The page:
You're invited to The Black Woman is God Edit-a-Thon at SOMArts in San Francisco on Saturday July 22, 1-4 pm. It'll be at 934 Brannan Street (between 8th & 9th). Everyone is welcome to join this editing event, held in conjunction with The Black Woman is God exhibition to raise the online visibility of Black women artists and challenge the gaps in art history that erase or minimize Black women’s contributions as artists, activists and social change-makers. (Message requested by Dreamyshade and delivered on 14:23, 9 July 2017 (UTC). You can subscribe/unsubscribe to San Francisco event talk page notices here.)[reply]

New move request for New York[edit]

In case you are still unaware of this discussion, there is a new discussion for renaming New York to New York (state). As you participated in the previous discussion on this topic, you may want to express your opinion in the new disussion. עוד מישהו Od Mishehu 04:22, 10 July 2017 (UTC)[reply]

Not hyphenating the compound modifier "light[-]rail" (something), just because "we don't do that"?[edit]

Will you please see my proposal at talk:light rail?

Thanks if so, 97.117.19.208 (talk) 19:21, 25 August 2017 (UTC) for now.[reply]

Common law - vandalism?[edit]

You seem to be one of the people that looks after law articles. I'd like to alert you to a pattern of vandalism -- long indictment at [4]

Qexigator has a problem with the definition of "common law" that all the rest of us (including Black's dictionary) work with -- so he edited out the parts of the definition from a footnote that he disagrees with. When I was actively practicing, that would have gotten you sanctioned. From that starting point, he rewrote "common law" with a very heavy hand, but very little knowledge.

Are you an admin with disciplinary authority? If not, could you refer this to someone who is?

Thanks

DCLawwyer (talk) 19:40, 8 November 2017 (UTC)[reply]

Thank you (deep breath) DCLawwyer (talk) 01:35, 11 November 2017 (UTC)[reply]


Also concerned with your recent edits to the common law page.

The immutable nature of common law is a common talking point and should not be excluded from the conversation. Citations would include https://repository.uchastings.edu/cgi/viewcontent.cgi?article=1631&context=hastings_law_journal — Preceding unsigned comment added by 14.203.53.93 (talk) 07:04, 11 June 2021 (UTC)[reply]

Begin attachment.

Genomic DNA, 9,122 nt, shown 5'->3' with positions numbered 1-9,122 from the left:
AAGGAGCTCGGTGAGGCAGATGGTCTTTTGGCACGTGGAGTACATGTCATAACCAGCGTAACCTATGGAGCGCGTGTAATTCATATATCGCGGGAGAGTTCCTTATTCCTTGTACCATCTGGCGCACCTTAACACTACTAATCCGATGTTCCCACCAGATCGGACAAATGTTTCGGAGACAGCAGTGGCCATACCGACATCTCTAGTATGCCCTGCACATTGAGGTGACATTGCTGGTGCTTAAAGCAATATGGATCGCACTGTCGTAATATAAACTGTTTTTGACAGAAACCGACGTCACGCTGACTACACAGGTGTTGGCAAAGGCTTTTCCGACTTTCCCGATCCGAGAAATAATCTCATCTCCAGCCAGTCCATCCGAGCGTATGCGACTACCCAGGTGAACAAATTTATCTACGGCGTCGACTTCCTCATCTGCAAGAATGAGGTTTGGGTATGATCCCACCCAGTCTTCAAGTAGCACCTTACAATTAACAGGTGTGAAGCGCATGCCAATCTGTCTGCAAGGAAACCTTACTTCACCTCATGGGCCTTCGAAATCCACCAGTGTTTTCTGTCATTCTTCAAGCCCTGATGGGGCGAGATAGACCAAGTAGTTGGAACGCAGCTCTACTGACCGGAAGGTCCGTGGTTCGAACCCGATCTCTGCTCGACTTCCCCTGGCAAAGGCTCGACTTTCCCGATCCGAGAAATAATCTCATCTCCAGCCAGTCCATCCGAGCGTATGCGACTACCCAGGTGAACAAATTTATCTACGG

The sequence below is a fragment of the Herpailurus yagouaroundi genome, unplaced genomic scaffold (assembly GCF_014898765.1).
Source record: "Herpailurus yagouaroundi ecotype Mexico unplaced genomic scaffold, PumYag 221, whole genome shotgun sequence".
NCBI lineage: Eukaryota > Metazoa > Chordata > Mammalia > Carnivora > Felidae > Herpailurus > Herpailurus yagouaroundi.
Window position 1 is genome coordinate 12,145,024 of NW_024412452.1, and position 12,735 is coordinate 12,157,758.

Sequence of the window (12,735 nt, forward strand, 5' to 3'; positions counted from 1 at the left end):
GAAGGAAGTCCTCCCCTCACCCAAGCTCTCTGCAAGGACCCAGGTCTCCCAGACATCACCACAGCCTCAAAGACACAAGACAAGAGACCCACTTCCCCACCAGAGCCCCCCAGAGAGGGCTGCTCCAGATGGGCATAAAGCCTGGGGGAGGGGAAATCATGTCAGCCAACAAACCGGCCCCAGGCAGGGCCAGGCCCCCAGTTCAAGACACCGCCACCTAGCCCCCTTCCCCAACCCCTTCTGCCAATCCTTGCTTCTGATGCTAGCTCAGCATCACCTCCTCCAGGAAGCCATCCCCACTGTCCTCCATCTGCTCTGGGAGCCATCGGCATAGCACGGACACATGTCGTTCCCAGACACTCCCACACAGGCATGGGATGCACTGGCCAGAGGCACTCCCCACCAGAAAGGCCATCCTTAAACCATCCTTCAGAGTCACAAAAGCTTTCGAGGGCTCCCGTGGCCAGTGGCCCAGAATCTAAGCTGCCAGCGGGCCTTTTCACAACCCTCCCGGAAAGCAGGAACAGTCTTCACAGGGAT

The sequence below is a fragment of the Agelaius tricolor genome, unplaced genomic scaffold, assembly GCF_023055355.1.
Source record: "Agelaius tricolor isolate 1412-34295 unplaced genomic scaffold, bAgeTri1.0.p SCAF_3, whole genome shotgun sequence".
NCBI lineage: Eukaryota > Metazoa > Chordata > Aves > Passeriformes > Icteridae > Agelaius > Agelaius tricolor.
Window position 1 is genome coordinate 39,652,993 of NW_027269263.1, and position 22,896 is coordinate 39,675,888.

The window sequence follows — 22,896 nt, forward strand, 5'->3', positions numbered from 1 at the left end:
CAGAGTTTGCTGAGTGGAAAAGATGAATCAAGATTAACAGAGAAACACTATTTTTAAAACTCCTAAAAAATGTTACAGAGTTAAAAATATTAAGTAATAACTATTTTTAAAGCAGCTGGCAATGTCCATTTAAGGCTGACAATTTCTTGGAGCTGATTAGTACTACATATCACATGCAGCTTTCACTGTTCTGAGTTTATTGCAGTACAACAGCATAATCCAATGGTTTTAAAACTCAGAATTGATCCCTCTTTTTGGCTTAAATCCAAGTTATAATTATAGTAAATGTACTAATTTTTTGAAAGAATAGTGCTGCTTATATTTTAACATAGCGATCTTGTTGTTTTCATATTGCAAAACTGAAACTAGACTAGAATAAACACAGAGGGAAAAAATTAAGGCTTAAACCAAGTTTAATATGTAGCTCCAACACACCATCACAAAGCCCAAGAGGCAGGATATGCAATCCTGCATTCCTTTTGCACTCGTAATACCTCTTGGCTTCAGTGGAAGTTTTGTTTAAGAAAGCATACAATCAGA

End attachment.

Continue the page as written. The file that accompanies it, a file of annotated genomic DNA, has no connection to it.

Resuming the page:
What is Talk Page Theatre? Come find out![edit]

Please join us in downtown San Francisco!
Classic theatre meme

Come find out what "Talk Page Theatre" is all about! The last Wednesday evening of every other month, wiki enthusiasts gather at Bay Area WikiSalon to collaborate, mingle, and learn about new projects and ideas.


We allow time for informal conversation and working on articles. Newcomers and experienced wiki users are encouraged to attend. Free Wi-Fi is available so bring your editing devices. We will have beverages (including beer and wine) plus light snacks. We will be at the NEW Wikimedia Foundation offices! w00t!!!


Please note: You should RSVP here, and bring a photo ID that matches your registration name. This also helps us figure out how much food and drink to bring in.


For further details, see: Wikipedia:Bay Area WikiSalon, November 2017


See you soon! Ben Creasy, Nikikana, and Wayne | ( Subscribe/Unsubscribe to this talk page notice ) | MediaWiki message delivery (talk) 09:30, 14 November 2017 (UTC)[reply]

Pause for reflection[edit]

Hi "young lawyer" holding J.D. (UCLA School of Law?), perhaps experience would show that to infer and pronounce consistent evasiveness is off the mark, if the page is reviewed, particularly given the reasoning in sections 5, 6, 7, 8, "For the record", 10, and 11. The Archives show some earlier concerns of editors, such as discussions on "Three connotations" and "Improving opening sentences" at Talk:Common law/Archive 6 May-June 2016, including 17:15, 3 June 2016 "...pointless to engage...". Cheers! Qexigator (talk) 17:11, 15 November 2017 (UTC)[reply]